What is Language Study Like?

It has been nearly a month since my language study has started in Bangkok and what a ride it has been. I go to school weekday mornings from 9-12 am in an intensive language course that currently covers intermediate speaking. The class is done entirely in Thai and other than me, a Korean guy, and a Malaysian Chinese couple, the rest are all Japanese students. Everyone is at least trilingual except for the teacher who is only bilingual. The atmosphere is pretty relaxed where we learn new grammar and vocabulary, but the pace can be very intense. At least 10-20 new vocabulary words/grammatical rules are presented each day. You can imagine how much that stacks up over a few weeks! If time is available, the teacher gives us tests. After class each day we are expected to hand in homework as well.

Thai is a tonal language, and so how you say it drastically effects what you are saying. It’s pretty interesting to see the Japanese (and Korean) students struggle with speaking as they come from non-tonal languages, but its equally frustrating to understand what they are trying to say to me. Because I’m on a habit of speaking with locals who speak good Thai, I’m very confused when I’m trying to follow bad Thai! There are no westerners in the class other than ‘me’ (if that counts), and so I’m able to observe a lot of Asian behaviors in the class. Everyone is super studious, polite, serious, and rarely ask questions. The poor sole Korean guy usually asks the Japanese guy next to him (who speaks fluent Korean) when he gets stuck. Many of the students have lived in Bangkok ranging from 3 to 20 years.

That is only the start of my regular day. After school, it’s time to hit the streets and practice what I’ve learned. I’m usually out practicing for an average of 3 hours but can run all the way until evening if it has been productive. You could say I’m a bit of a workaholic. There is really no end to the amount of places to speak Thai. Food courts, department stores, shops, taxi drivers, universities, church, condo manager, security, family stalls, information booth, the list goes on and on. Not only must I converse in Thai, but also read and write Thai. Reading is easy because Thai is littered everywhere. Though reading the same things can get boring quickly, so I need to move around a lot. Writing is the hardest as there are few chances to practice writing, plus it is the most difficult thing to do. Writing encapsulates all other skills – speaking, listening, and reading – to put together cohesive words and sentences. I’ve found one fried rice stall that requires you to write your order in Thai, and a waffle place that does the same which I’ve done with success. But these situations are rare in Bangkok. So this is really where homework comes into play as I write strictly in Thai and have it reviewed by the teacher.

I have found practicing outdoors in the sweltering heat very difficult, especially since Bangkok is the hottest city in the world. Therefore, my place of choice are the mega malls as they are well air conditioned and have plenty of things to explore. There is SO much to explore in Bangkok, as it has the nickname ‘concrete jungle’ for a good reason! Conversations usually revolve around asking for help, guess where I am from (nobody has gotten it right yet), introductions, how’s business, where are you from, speaking in local dialects (Isaan/Laos and Southern Thai mostly), and occasionally religious topics. Many people are open to talking, but one has to be careful not to disrupt their business or personal space (as they will rarely tell you to stop).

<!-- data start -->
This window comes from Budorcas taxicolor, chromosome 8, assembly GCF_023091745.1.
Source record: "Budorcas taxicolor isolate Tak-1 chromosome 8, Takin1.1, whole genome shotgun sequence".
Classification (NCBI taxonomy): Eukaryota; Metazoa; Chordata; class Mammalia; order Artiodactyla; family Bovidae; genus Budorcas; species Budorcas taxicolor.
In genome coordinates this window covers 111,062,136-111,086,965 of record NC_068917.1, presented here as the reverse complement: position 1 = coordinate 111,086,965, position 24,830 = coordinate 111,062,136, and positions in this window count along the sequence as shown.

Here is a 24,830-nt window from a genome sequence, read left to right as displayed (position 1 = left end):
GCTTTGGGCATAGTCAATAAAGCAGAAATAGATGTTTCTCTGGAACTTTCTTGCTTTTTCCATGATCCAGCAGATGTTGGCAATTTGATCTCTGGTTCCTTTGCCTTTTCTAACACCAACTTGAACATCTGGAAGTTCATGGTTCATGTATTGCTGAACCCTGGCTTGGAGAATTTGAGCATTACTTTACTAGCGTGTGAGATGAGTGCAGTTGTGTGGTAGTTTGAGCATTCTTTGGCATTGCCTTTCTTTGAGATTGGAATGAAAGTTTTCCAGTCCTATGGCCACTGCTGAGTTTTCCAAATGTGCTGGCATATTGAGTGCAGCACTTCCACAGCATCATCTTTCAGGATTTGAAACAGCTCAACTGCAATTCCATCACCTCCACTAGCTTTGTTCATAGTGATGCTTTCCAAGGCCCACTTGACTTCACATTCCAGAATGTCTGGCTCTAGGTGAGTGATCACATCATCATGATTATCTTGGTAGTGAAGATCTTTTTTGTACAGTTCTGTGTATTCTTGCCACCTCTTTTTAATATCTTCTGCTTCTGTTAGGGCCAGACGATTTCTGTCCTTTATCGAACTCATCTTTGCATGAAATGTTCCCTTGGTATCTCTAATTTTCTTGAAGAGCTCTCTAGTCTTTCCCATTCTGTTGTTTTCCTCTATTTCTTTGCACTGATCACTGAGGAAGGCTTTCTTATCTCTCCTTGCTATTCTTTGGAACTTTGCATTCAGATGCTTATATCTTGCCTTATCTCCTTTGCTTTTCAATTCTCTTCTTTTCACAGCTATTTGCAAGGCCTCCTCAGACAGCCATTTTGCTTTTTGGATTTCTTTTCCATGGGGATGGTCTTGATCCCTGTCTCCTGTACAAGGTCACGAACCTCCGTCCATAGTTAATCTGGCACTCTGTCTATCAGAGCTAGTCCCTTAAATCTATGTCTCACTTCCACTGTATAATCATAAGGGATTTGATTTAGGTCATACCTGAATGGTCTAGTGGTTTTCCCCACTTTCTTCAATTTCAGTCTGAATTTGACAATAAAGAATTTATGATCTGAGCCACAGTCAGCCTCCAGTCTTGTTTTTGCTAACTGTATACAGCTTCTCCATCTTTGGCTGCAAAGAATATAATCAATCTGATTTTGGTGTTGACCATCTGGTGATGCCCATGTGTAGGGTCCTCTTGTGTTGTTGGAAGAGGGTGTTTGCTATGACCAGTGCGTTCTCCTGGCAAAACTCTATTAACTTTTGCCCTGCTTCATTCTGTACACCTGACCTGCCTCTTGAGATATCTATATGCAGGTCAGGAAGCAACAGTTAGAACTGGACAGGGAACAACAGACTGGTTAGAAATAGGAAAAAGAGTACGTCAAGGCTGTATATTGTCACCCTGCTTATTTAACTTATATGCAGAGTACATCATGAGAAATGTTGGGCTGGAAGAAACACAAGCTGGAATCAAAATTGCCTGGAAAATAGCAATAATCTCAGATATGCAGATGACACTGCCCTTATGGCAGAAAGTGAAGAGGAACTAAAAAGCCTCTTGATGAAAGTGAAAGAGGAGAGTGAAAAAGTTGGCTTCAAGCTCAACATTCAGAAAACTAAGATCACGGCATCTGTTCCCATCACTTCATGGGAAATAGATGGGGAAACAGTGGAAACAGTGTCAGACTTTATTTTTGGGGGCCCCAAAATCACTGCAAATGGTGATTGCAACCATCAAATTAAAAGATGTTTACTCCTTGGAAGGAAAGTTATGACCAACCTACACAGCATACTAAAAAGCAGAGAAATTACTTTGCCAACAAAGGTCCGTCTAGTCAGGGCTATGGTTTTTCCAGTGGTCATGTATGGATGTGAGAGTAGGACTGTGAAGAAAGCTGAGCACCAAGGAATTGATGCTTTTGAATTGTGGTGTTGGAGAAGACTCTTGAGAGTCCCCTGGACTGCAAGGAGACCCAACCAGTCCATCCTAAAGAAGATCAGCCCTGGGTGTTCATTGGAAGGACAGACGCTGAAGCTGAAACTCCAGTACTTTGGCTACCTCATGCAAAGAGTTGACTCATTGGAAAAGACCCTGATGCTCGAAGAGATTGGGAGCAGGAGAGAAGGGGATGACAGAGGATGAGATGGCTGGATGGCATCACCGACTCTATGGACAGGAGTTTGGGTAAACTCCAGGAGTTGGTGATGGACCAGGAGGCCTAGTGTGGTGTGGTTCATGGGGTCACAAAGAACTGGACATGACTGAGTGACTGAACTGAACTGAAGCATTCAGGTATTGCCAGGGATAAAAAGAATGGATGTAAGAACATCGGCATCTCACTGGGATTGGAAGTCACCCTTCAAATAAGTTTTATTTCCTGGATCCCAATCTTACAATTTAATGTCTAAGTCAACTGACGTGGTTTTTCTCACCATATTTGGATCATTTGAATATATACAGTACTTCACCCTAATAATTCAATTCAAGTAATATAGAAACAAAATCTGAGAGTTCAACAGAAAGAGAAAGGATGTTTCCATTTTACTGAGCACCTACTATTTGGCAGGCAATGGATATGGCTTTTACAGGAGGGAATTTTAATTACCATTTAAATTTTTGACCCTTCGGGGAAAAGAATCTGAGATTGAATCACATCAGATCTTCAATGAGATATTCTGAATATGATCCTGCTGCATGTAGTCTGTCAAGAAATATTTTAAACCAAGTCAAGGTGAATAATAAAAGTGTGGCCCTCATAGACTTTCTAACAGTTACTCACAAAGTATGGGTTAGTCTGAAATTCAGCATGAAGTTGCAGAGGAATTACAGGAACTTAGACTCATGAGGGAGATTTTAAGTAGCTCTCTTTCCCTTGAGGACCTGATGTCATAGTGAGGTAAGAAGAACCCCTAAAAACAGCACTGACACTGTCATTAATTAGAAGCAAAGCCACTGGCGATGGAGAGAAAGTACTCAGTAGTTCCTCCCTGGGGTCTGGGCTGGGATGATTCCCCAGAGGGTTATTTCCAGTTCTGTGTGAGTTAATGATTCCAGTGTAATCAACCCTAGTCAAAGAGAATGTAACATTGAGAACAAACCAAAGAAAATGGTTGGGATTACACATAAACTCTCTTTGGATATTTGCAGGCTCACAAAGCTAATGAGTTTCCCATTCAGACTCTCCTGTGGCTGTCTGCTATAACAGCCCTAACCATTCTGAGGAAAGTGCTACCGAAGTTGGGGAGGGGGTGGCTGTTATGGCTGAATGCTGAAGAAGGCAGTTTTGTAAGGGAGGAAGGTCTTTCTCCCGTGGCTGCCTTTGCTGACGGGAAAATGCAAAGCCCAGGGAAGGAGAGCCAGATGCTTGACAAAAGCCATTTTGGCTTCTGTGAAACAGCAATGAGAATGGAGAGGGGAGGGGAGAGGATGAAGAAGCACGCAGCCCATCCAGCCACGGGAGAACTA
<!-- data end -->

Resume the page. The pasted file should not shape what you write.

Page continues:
As a fellow Asian, I am usually assumed to be Japanese or Thai and everyone is shocked to hear that I am Canadian. I think my accent can fool enough to think I am local. This comes with both positive and negative aspects. Positive on the fact that its easy to fit in with the crowd but also negative on the fact that Thai people can be brutally honest in correcting my Thai mistakes. Perhaps they may be wondering why this Thai business person is using bad Thai!

On top of all this study, there’s also practical matters. Buying food, finding the best deals, learning how to survive, learning Bangkok, dealing with crazy weather (right now its monsoon season), sickness, paying bills, team meetings, texting friends/family, home improvement, spiritual disciplines – every day is loaded!

When I get home at night, it’s time for dinner which I usually get take-out. Then pray and ask the Lord where I need to improve. I might watch a movie or play a game if I have any time left. Finally, it’s time to shower and get ready for the next morning.

I think language study when done properly is really intense and requires one to be very devoted to it. Trying to become fluent and functional in ministry by 2 years is very difficult, especially with a tonal language like Thai. I have enjoyed the process so far and praise the Lord for his strength that carries me through each day. He reminds me that without his strength and the faith that Christ implants, I would have never made it this far. As the word declares, ‘All things are possible for him who believes’ – Mark 9:37

As a side note, Saturday is my day off, though I do like to combine it with study and exploring for fun. Sunday is with the Mahapawn Sapawn Khwai church which is completely in Thai. After service there is bible study and then a lunch with everyone, so it takes up most of my day just to keep up with Thai learning (doing church is a whole lesson in itself!).

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